1) Pass those costs on to the consumer by raising their rates.
2) Leave the area and do business someplace else with less regulation.
3) Go out of business.
Keep in mind that in most cases business will choose option #2 in a situation as onerous as you're proposing if they possibly can. Otherwise it's option #3. The kind of costs you'd need to meet to adhere to endangered species laws perfectly mean it's much more likely exterminators would simply go out of business. (And don't forget of course, you need to kill pests to maintain crops. Expect your food prices to skyrocket in your scenario as well.) Which of course means you'd just end up having untrained amateurs doing pest control with whatever they can lay their hands on instead. The reason exterminators aren't feeling the effects of this is because the enforcement of the laws is very lax, like many laws are. Generally for the reasons I mentioned. It's not in any politician's best interest to cause pest control prices and by extension food prices to skyrocket. They'd be dragged into the street and torn limb from limb.
Speaking of lax law enforcement, for example the average American commits around three felonies a day . If all those laws were strictly enforced you'd have the entire population inside prison cells. Laws like this generally exist to make people feel good or make it seem like the government is doing something, and they provide a useful piece of leverage or cudgel to beat someone or some company with when it's convenient. If the man in this article had never gone to the police I guarantee you he'd probably never have been fined or put in jail in the first place.
This segment of the comic, on strict liability, is about a 10 minute read. Stick with it, it's worth the read!
* Solid primer on what these legal terms mean, where they came from, and how they've evolved in the US legal system.
* Nice historical contextualization to the larger problem of runaway, crufty law.
* Couple of good Three Felonies a Day real world examples
This ought to make a good educational share for those hanging out in the land of the Twittiots.
Three Mortal Sins a Day
> They justify all sorts of things in the name of the commerce clause.
Yup - thats a whole other can of worms.
> so your assertion that you “can’t have selective enforcement of laws” is untrue — we can and we do
We do (again, Obama era doctrine of the pot enforcement). Im saying that with 300 million people across a county bigger than Europe, having a set of rules that get impartially and unequally enforced creates an environment where certain groups will get targeted for enforcement, which is bad. Pick your group, somewhere, sometime, itll be unequally targeted. A good read related to this is this book (https://toptalkedbooks.com/amzn/1594035229) .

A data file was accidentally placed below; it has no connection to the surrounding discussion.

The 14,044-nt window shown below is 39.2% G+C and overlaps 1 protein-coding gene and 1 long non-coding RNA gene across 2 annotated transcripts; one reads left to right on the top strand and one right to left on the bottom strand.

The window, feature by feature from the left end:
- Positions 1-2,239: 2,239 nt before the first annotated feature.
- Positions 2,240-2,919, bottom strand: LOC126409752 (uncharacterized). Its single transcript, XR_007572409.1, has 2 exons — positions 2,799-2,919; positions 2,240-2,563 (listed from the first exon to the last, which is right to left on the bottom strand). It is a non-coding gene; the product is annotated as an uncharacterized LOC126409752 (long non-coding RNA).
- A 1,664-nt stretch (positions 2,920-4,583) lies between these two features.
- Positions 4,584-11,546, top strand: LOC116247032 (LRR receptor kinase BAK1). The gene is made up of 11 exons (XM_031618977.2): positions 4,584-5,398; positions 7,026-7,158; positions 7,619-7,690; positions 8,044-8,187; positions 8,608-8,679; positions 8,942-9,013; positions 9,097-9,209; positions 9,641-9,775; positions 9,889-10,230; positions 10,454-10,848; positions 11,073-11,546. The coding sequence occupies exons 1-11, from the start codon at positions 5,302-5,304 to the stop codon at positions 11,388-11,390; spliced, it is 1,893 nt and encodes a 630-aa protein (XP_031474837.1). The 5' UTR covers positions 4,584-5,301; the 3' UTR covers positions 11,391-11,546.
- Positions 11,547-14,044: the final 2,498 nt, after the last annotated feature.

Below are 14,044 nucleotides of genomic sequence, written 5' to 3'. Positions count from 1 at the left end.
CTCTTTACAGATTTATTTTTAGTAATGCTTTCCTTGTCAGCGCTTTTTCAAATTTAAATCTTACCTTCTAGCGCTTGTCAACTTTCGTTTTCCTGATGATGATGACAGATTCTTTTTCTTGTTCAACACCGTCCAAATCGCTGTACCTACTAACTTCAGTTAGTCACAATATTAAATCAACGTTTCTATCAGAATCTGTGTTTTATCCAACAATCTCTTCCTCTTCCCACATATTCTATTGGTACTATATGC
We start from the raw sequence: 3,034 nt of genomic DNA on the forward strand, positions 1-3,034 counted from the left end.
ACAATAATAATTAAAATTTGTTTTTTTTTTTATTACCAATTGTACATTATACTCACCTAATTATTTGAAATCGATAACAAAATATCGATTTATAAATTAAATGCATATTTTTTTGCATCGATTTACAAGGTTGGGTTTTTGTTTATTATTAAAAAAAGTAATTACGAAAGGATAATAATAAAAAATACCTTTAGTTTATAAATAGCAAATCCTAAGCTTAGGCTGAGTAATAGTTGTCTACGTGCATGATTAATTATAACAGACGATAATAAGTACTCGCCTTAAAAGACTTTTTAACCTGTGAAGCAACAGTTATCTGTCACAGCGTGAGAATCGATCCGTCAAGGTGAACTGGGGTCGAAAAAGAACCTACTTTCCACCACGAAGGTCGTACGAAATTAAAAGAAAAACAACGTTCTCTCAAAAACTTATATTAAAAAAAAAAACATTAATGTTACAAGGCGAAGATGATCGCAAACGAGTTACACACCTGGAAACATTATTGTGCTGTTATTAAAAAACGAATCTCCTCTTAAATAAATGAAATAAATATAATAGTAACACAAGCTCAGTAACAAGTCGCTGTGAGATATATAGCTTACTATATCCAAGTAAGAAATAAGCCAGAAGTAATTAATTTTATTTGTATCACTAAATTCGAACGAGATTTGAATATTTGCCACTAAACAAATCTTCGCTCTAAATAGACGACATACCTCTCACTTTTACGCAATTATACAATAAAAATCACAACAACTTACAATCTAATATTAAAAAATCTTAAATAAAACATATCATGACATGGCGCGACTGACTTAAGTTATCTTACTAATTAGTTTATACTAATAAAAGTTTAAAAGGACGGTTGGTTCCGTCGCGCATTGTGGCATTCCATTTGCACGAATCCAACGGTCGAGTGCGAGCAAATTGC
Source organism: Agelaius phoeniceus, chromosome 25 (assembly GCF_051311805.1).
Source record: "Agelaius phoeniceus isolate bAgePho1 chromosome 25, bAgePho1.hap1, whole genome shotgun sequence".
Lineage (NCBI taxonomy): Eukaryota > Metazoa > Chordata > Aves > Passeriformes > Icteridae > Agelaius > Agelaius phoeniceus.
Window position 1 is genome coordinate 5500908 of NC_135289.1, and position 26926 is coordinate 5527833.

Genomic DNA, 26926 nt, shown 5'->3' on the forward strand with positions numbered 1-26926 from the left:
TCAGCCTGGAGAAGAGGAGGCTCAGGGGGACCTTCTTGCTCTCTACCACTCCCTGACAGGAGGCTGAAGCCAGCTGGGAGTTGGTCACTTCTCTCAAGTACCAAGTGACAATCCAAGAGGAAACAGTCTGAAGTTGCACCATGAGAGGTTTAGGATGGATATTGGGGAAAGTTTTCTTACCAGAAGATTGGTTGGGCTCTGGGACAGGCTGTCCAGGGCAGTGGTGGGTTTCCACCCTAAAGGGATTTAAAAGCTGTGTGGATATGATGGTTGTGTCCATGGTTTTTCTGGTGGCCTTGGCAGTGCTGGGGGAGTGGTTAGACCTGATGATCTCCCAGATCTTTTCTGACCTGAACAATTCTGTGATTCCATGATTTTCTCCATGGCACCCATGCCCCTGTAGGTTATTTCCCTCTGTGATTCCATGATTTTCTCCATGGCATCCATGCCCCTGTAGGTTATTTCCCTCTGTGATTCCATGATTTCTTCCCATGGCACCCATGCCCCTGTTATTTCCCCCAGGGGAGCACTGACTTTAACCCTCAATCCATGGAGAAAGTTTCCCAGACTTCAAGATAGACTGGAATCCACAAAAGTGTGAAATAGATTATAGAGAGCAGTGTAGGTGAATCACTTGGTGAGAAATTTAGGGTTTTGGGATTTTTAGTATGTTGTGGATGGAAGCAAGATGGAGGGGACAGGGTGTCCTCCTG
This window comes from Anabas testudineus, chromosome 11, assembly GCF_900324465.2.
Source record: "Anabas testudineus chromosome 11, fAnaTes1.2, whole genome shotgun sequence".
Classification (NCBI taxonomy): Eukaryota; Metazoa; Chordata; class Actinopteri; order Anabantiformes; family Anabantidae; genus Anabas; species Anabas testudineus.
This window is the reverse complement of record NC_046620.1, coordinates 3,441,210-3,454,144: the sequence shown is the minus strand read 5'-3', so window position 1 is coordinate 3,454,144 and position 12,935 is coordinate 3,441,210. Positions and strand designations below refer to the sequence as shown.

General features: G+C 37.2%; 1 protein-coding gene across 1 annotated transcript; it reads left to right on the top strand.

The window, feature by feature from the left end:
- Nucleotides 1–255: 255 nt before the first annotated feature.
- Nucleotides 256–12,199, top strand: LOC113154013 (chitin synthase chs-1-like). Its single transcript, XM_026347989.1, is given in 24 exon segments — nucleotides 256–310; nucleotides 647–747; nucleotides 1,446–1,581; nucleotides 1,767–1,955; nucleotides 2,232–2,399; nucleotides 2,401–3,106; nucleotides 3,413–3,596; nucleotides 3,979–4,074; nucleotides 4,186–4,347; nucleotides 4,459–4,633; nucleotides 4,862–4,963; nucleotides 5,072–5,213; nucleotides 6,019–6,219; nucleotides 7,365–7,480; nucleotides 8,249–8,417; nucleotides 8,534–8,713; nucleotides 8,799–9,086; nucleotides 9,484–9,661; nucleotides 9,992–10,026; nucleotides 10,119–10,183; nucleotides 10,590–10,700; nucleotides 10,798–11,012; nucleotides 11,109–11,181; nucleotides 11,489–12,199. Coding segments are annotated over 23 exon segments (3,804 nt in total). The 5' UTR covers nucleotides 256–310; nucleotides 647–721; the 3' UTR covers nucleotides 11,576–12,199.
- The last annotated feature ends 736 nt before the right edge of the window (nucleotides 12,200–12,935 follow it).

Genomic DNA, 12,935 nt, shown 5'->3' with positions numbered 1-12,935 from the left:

> I could also see states bringing suits claiming that enforcement actions constitute overreach
Same here, as they should as thats the process our framework laid out, but if these polling numbers are even close to being accurate, most of America wants pot legalized, lets just fucking do it real quick thru the house and senate. Look at the last election (Nov 2017). The only thing that won hands down was pot - the majority of states voting on the issue legalized it, and national polls show like 70 or 80% of Americans not wanting pot to be a major crime.
I absolutely respect your position.
Laws changing is a very slow process, which is why we rely on courts to constantly test their application. What happens when we know the written laws are harming people but the legislative body is slow to act? Should the justice department knowingly hurt those people for years just because of a technicality? Studies and lit have alleged that the average American commits three felonies a day . I think I would rather live in a world where the justice department used their discretion colored by their humanity and empathy for its application over robotic enforcement. After all, what is the justice department for if not to help provide an environment of health and safety for the community?
Edit: just as an afterthought there’s also the issue of budget. Trial, investigation, and storage of criminals is a very expensive business. Would you rather courts, prisons, and jails be overloaded with pot smokers or be able to quickly and efficiently process people who have actually hurt others in their crimes? Discretion is very important.
The average professional in this country wakes up in the morning, goes to work, comes home, eats dinner, and then goes to sleep, unaware that he or she has likely committed several federal crimes that day. Why? The answer lies in the very nature of modern federal criminal laws, which have exploded in number but also become impossibly broad and vague. In Three Felonies a Day, Harvey A. Silverglate reveals how...